Ken Corsar, who died suddenly last month at the age of 65, was a quiet, unassuming man and a brilliant educationalist. He possessed a sharp critical intellect and a deep-rooted passion to improve education in the city.
His successes in education began when he was a pupil at Alloa Academy. He left there in 1964, having been awarded the Ramsay Residential Scholarship from the University of St Andrews. He gained a first-class honours degree in classics and followed that with a year as a Fulbright scholar at the University of California.
He was a west-coast man teaching classics in Dumbarton Academy, Kirkintilloch High and Uddingston Grammar before taking up a post as education officer with Strathclyde Regional Council in its Glasgow division.
In 1988, he took up post as depute director with responsibility for Renfrew division and in 1990 moved to the city to take responsibility for Glasgow division. In 1995, he became the first director of education at Glasgow City Council in the shadow year of local government reorganisation. His leadership style was appreciated by the headteachers and education staff throughout the city. His fellow directors of education also recognised his fine leadership qualities by making him the president of the Association of Directors of Education in Scotland (ADES).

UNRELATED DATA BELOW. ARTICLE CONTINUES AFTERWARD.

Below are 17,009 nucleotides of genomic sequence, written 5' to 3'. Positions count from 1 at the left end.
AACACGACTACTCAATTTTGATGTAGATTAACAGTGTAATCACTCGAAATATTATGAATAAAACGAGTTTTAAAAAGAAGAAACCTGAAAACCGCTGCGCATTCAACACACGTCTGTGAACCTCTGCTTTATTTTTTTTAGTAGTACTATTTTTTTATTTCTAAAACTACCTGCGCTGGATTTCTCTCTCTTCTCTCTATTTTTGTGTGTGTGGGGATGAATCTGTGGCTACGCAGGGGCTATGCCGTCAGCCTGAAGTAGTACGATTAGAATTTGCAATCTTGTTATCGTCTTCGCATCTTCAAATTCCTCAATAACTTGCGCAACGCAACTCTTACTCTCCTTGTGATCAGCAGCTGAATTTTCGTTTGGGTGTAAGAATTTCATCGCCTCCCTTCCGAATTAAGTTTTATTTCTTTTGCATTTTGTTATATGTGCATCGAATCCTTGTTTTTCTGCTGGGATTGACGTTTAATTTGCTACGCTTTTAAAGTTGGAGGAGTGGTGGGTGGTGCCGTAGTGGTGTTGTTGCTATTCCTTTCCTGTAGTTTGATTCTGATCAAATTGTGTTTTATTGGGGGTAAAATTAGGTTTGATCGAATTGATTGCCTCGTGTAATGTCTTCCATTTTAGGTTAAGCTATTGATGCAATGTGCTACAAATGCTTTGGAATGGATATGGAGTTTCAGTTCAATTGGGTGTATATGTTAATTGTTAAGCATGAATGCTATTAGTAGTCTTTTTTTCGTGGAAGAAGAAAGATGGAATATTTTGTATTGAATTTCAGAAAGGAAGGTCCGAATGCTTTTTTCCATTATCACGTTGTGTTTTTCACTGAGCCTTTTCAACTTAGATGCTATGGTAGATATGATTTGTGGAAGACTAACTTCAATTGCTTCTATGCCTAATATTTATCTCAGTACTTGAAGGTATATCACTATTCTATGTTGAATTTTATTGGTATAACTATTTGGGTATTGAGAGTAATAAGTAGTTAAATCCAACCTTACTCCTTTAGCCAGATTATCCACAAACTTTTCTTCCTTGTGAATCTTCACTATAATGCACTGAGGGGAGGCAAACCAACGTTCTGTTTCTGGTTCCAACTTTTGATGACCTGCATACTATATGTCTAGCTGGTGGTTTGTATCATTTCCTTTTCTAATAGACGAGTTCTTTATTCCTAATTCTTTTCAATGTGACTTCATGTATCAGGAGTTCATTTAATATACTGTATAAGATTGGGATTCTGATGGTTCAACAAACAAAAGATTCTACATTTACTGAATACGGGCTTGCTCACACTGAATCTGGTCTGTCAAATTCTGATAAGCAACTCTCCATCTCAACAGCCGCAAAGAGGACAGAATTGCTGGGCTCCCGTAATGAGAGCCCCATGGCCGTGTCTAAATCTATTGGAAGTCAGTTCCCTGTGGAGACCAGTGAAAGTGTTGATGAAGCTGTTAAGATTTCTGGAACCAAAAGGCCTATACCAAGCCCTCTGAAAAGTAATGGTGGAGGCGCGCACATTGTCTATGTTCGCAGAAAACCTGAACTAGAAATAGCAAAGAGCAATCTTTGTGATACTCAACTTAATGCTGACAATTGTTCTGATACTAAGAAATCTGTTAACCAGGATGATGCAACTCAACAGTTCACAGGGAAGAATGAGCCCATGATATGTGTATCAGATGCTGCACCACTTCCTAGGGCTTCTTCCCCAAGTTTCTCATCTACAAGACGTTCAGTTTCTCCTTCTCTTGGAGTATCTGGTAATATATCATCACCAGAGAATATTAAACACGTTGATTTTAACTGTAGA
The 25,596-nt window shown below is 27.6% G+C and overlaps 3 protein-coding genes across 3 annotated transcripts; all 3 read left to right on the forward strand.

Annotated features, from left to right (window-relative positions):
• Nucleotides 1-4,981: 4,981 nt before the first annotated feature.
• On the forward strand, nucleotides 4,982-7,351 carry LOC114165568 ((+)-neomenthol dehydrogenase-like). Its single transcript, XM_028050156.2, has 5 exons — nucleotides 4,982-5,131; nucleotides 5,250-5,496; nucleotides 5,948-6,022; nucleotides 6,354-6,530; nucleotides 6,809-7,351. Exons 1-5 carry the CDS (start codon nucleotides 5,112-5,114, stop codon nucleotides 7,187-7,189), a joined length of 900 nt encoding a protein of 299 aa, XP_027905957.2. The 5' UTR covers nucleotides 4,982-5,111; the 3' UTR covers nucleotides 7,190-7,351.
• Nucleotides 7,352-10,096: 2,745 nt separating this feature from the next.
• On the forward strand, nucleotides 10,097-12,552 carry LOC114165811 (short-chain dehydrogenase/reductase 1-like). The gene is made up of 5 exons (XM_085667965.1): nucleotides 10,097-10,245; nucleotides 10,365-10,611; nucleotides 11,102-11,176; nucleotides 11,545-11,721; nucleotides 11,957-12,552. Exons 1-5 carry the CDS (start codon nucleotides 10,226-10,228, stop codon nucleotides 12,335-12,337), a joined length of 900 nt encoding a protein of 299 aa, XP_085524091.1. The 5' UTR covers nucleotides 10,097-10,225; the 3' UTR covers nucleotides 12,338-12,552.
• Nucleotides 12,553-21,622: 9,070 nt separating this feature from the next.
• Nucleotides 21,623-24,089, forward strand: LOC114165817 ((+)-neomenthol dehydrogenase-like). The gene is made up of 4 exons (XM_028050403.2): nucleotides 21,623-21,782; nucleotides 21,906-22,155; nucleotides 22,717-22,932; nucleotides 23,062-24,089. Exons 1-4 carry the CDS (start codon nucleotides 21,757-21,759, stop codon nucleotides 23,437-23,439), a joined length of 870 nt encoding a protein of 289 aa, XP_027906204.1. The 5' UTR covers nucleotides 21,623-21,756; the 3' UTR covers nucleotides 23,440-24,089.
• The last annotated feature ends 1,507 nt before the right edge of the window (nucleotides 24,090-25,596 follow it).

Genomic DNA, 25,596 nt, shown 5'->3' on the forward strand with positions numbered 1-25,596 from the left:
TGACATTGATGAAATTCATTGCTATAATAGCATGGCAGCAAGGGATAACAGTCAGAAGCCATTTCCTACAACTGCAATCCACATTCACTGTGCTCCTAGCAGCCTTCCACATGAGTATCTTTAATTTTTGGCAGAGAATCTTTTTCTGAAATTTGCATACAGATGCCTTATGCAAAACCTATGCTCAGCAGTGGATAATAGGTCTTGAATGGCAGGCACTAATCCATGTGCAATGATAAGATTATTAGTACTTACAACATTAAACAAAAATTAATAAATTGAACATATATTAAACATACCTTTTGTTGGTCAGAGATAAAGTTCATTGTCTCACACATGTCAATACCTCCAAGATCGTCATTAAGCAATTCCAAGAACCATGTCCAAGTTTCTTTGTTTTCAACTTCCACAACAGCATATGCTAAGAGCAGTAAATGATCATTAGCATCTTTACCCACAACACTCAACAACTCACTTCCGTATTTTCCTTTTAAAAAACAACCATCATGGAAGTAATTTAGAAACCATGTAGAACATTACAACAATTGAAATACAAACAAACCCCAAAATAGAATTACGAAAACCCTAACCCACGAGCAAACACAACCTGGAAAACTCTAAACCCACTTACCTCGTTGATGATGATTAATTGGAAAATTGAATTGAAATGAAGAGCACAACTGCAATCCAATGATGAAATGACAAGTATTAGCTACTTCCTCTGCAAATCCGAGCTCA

Ken will be remembered most for the reform of the secondary schools in the city and the introduction of the then ground-breaking PPP (public-private partnership). Closing schools in Glasgow is never easy and to describe the scale of the reform of the secondary estate as ambitious would be an understatement - reducing over 50 secondaries to 29. He is remembered fondly by his colleagues of that time as the person who always remained calm, no matter the pressure, and with a huge capacity for detail. The project remains the single largest PPP in the UK and he saw the team over the finish line.
Ken was also a great supporter of education for children with additional needs and early years - causes he continued to champion after his retirement in his capacity as chairman of NHS Lanarkshire. As chairman, he fostered links between NHS Lanarkshire and Kilbryde Hospice. He also served as the Scottish director for the National Deaf Children's Society and was an adviser for the Scottish Sensory Centre.
George Black, the current chief executive of Glasgow City Council, commented: "Ken Corsar was an exceptionally talented man. Councillors past and present had the highest regard for his intellectual capacity. He worked patiently but perceptively and had the ability to think ahead and tackle things with a new approach."